I'm currently working on a project that requires quite a bit of data collection from both live birds and museum specimens. One component to this data is measuring gray tones. Now a standard for measuring gray colors on the upperparts of gulls, the Kodak Gray Scale has steps 1-19, with 1 essentially being white and 19 black. My objective with measuring these gray tones is to compare them to current values given in the literature. In particular, I would like to verify (or contradict) what has been recorded by previous workers.
For the specimen on the left, I averaged it to be a KGS value of 8.5
For the specimen on the right, I averaged it to be a KGS value of 10
Another long-term project of mine is evaluating Iceland Gull specimens collected from the presumed ranges of the various subspecies during the breeding season. Just for fun, here's a spread of dark-end thayeri, to pale kumlieni. At some point, I'll find some time to post on my progress in this endeavor.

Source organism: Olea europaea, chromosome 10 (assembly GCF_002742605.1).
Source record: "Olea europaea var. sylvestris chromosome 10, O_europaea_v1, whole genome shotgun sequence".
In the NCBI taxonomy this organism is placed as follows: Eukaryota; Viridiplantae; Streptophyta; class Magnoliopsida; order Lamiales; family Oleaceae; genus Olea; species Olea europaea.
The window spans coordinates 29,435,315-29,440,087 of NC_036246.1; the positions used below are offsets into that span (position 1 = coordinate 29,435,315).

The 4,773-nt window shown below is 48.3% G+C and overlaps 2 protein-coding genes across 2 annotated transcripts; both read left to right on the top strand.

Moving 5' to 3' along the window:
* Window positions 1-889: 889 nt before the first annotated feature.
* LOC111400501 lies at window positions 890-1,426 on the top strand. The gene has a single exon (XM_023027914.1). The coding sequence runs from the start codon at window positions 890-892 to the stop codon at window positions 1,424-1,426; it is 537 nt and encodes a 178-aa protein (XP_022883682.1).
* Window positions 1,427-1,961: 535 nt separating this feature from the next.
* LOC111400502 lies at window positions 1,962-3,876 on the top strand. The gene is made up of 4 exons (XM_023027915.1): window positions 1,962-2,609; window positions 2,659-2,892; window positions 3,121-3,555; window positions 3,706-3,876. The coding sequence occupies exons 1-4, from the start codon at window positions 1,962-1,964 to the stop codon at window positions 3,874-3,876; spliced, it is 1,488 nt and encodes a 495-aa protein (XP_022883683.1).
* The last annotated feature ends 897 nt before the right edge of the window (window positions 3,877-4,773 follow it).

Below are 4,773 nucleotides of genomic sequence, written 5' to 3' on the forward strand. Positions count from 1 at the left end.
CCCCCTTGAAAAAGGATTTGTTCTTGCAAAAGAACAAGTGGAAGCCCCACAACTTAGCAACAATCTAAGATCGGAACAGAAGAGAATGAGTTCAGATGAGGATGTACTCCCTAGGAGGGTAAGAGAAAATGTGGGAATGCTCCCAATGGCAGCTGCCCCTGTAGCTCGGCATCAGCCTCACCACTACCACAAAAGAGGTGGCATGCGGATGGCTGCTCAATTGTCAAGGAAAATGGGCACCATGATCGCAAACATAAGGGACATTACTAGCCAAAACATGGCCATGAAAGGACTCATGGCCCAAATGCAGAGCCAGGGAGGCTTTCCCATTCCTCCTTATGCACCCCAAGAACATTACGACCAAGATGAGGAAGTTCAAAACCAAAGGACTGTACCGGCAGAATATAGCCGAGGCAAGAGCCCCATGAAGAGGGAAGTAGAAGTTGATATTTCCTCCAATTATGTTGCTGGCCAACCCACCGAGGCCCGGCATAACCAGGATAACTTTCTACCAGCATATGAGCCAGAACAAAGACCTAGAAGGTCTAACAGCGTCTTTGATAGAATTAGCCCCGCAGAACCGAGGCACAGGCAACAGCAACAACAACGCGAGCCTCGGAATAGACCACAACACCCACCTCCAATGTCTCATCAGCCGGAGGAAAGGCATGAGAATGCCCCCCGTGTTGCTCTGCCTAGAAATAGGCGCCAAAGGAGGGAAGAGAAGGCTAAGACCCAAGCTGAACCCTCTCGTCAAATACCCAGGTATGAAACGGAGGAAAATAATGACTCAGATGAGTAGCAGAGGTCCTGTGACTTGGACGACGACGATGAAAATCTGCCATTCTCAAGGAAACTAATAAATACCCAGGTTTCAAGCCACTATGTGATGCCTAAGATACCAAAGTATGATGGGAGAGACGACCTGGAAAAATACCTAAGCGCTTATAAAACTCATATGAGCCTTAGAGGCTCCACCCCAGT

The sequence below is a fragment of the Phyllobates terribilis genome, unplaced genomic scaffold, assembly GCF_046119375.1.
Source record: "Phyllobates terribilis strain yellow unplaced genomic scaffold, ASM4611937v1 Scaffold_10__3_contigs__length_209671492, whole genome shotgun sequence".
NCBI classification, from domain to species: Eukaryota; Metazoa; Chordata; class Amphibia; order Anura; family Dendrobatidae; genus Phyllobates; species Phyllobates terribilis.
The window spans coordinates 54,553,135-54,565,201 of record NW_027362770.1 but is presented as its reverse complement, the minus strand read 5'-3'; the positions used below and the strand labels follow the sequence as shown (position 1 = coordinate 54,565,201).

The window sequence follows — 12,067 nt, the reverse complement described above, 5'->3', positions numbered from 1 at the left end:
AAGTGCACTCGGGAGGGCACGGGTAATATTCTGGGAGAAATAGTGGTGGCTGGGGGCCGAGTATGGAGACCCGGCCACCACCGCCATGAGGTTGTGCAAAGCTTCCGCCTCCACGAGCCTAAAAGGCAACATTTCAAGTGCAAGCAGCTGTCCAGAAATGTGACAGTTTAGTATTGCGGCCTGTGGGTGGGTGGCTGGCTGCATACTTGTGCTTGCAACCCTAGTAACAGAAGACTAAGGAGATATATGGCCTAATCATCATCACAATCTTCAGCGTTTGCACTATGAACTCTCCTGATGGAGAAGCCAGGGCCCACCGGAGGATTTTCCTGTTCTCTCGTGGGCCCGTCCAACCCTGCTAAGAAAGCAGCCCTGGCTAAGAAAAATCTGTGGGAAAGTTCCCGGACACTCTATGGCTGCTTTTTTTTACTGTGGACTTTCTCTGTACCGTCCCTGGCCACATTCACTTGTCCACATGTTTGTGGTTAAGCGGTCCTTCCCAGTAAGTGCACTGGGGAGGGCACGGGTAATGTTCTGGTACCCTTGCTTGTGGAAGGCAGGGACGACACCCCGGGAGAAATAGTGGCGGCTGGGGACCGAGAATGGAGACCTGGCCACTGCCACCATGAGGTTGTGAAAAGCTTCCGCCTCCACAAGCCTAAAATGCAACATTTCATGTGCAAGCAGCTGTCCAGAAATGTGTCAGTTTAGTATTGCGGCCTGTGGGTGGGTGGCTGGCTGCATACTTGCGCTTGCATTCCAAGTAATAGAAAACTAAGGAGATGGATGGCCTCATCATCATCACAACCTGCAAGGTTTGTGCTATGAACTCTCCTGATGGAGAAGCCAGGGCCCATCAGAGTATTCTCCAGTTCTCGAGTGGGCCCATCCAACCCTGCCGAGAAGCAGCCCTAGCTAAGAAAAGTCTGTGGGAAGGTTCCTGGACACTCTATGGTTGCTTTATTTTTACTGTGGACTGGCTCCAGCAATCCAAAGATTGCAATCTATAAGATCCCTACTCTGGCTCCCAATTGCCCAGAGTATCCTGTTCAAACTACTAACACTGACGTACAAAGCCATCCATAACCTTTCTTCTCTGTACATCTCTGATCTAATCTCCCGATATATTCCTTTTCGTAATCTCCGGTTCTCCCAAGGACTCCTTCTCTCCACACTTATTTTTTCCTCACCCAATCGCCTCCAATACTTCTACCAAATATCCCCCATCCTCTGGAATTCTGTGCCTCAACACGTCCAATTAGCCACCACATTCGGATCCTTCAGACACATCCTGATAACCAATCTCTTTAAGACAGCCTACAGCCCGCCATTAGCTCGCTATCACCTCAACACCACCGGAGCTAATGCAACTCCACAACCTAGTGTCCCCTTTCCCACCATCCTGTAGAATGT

And like most of my visits to any gull collection, I usually find myself distracted by all the toys. Pictured below is a 1st cycle male Great Black-backed Gull (New Brunswick, November) and a 1st cycle male Little Gull (India, September).